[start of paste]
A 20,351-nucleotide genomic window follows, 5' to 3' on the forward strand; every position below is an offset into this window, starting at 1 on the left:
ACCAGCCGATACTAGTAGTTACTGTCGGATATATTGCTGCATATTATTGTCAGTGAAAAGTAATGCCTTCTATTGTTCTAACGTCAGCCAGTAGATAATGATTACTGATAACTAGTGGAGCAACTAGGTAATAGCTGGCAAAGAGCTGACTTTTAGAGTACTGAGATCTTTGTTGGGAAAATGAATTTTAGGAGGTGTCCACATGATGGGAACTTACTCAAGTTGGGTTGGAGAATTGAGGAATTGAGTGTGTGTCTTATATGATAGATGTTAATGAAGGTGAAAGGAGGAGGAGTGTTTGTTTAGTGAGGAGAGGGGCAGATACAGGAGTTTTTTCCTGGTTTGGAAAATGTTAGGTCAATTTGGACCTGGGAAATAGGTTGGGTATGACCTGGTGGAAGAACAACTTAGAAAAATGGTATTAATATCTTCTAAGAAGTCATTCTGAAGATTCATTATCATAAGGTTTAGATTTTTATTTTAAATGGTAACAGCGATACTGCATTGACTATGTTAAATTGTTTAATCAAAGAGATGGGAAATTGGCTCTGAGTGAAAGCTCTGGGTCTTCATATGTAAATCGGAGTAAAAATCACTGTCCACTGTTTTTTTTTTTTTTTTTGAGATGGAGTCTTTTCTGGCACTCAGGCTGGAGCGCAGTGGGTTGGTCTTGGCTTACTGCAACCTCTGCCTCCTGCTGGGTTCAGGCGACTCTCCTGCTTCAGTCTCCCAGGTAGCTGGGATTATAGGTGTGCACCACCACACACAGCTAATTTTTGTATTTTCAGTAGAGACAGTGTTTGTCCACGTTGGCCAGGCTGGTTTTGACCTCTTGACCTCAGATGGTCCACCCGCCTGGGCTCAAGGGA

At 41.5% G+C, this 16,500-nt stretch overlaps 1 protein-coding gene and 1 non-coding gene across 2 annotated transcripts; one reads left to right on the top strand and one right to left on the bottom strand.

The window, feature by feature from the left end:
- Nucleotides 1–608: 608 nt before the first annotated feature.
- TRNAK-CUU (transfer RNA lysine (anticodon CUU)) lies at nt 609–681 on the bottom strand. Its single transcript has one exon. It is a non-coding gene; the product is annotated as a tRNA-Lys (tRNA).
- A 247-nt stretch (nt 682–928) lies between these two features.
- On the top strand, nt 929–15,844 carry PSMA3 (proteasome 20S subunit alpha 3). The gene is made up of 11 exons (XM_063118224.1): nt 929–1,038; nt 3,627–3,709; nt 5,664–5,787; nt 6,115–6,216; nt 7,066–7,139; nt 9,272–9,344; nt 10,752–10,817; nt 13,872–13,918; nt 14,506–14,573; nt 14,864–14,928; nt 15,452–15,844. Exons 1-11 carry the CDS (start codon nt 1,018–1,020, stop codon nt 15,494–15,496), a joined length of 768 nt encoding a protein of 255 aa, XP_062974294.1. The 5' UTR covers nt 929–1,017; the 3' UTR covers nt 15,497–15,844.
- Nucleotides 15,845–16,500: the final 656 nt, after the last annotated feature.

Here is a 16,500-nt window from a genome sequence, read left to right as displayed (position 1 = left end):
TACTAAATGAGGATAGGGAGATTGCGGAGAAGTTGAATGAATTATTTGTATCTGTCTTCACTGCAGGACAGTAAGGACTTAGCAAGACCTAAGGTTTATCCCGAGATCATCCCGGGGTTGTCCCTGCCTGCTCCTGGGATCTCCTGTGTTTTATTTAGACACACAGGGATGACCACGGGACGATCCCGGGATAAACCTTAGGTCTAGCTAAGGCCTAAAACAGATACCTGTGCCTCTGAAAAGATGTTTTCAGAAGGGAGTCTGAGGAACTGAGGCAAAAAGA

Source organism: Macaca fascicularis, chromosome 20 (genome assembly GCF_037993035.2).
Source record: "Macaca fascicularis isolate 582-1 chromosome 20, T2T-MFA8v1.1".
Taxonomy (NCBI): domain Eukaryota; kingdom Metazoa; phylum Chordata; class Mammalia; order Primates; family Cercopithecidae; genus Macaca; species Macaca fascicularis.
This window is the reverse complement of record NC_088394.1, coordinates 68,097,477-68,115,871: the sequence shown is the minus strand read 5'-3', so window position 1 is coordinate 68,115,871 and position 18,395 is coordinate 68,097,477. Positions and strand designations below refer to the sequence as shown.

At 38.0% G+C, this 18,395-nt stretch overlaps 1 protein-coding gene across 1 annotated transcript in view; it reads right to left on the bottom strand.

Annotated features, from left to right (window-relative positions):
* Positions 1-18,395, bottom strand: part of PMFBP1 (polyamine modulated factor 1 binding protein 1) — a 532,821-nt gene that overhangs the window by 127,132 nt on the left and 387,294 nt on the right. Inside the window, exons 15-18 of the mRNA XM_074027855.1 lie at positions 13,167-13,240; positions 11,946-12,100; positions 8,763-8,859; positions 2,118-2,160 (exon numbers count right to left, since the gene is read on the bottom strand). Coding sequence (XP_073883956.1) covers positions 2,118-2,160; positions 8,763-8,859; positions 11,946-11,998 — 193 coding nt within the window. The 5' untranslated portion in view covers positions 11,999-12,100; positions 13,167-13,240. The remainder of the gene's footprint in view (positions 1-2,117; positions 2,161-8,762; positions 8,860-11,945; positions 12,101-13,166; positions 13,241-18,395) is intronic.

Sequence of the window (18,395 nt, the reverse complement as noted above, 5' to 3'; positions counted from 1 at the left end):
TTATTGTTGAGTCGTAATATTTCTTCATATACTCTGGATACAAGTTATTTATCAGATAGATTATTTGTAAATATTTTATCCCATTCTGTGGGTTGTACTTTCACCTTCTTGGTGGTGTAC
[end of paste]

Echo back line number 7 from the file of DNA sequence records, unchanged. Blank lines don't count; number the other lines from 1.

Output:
- A 247-nt stretch (nt 682–928) lies between these two features.